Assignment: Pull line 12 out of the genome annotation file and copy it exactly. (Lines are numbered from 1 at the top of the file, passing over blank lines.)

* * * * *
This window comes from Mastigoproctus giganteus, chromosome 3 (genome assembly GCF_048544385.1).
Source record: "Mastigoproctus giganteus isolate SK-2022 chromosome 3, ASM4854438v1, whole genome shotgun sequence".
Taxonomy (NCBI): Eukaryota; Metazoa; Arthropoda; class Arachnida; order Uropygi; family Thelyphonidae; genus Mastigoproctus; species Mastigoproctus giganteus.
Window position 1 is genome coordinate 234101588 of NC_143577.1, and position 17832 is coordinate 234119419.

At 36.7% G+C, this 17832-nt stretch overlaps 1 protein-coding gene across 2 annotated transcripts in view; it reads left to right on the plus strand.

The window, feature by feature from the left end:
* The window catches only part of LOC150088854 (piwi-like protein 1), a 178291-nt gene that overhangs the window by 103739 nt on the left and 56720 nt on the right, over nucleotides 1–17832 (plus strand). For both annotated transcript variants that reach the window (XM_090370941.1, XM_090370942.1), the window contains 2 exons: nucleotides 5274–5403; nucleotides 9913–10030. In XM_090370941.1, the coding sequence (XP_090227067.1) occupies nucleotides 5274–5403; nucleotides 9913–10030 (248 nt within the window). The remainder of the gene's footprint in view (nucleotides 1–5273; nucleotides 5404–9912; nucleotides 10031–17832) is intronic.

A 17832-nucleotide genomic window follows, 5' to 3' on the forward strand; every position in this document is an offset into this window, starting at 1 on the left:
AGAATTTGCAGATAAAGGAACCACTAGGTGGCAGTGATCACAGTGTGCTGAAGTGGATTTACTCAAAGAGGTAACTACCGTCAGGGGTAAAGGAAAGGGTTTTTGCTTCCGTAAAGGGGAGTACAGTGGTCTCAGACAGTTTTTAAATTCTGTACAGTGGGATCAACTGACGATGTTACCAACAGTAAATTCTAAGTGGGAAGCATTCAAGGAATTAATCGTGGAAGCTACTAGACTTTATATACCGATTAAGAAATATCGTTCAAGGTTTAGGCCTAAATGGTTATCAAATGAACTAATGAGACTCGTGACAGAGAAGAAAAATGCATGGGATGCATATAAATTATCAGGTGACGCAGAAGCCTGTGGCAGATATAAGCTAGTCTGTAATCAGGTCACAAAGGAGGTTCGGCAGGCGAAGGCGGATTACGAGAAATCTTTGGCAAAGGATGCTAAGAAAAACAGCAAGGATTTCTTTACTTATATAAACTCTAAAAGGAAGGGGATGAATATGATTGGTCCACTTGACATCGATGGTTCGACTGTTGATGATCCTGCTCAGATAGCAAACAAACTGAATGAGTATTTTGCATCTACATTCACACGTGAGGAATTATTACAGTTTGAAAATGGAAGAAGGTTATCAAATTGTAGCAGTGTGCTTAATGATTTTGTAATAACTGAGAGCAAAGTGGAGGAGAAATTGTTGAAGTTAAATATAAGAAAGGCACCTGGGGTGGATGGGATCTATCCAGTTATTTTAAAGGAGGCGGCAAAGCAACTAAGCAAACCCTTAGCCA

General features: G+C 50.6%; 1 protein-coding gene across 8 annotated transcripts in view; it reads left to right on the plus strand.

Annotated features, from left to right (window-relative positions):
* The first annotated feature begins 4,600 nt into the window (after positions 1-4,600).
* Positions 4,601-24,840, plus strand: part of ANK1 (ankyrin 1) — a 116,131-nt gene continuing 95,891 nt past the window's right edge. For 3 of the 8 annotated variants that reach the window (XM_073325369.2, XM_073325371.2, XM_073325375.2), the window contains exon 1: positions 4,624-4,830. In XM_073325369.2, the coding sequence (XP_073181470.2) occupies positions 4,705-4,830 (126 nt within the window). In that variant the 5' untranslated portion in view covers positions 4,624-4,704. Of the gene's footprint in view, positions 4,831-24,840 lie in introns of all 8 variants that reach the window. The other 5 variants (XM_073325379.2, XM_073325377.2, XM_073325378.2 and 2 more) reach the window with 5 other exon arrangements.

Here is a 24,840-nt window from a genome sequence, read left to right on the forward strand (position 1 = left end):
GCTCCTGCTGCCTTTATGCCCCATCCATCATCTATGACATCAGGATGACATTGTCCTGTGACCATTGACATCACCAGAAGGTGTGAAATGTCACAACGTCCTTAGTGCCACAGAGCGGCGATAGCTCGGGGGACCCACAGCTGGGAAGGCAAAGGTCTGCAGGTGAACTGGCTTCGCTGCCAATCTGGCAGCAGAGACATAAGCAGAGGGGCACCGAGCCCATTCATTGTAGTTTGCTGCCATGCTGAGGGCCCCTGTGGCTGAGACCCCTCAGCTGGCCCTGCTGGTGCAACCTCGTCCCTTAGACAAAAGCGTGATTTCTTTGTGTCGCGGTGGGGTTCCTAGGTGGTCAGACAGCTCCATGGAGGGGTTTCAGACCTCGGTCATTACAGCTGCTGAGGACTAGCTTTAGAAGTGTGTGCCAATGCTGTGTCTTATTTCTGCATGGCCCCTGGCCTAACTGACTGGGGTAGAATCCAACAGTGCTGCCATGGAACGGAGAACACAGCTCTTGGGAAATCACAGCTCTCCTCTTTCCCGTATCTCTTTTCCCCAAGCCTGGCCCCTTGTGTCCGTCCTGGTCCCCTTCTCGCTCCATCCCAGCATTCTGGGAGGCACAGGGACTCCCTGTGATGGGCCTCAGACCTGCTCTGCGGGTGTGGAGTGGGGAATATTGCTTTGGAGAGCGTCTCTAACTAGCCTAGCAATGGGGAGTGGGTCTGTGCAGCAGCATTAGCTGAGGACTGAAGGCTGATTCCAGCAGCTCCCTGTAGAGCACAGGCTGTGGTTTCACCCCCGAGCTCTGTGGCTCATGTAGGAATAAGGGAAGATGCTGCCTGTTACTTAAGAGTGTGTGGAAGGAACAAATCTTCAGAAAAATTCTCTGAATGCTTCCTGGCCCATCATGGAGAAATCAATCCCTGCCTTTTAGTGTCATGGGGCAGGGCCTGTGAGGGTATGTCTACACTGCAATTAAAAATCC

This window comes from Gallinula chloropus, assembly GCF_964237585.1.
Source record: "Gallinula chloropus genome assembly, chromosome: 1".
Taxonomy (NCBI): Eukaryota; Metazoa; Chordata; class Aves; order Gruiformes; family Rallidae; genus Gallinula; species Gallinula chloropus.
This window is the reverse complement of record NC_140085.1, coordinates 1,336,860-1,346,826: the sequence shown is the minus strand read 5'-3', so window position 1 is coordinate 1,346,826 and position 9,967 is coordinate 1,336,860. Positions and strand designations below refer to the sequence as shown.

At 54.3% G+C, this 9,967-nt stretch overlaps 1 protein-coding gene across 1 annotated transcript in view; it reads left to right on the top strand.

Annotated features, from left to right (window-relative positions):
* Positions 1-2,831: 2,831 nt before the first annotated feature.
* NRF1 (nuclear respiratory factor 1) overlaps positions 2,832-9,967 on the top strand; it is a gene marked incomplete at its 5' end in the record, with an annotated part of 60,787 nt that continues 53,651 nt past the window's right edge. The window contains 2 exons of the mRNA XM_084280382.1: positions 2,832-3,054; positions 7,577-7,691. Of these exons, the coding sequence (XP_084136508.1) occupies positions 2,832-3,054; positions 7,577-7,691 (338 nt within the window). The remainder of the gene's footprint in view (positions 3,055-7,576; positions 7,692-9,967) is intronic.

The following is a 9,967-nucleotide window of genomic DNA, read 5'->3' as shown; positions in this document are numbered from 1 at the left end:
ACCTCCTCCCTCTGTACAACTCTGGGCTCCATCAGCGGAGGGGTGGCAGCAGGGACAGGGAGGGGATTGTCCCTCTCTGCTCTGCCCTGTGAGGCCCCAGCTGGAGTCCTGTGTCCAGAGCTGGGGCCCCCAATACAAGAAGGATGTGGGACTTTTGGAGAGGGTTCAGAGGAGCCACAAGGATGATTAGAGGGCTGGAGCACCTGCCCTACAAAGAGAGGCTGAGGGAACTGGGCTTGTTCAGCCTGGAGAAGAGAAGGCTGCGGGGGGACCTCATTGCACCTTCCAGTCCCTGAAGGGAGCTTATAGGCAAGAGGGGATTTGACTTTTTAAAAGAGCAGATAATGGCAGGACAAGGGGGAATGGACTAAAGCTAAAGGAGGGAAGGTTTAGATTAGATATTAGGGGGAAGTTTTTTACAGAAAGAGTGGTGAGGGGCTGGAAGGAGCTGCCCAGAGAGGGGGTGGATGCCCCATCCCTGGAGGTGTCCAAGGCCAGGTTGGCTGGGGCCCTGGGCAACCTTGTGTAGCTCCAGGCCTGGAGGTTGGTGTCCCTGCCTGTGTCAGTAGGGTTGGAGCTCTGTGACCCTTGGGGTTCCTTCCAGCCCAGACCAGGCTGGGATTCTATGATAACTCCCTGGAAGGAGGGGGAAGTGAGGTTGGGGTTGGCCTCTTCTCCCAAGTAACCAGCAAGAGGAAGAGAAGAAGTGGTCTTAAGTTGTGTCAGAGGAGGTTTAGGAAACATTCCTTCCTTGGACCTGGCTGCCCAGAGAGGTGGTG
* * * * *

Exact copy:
* The first annotated feature begins 4,600 nt into the window (after positions 1-4,600).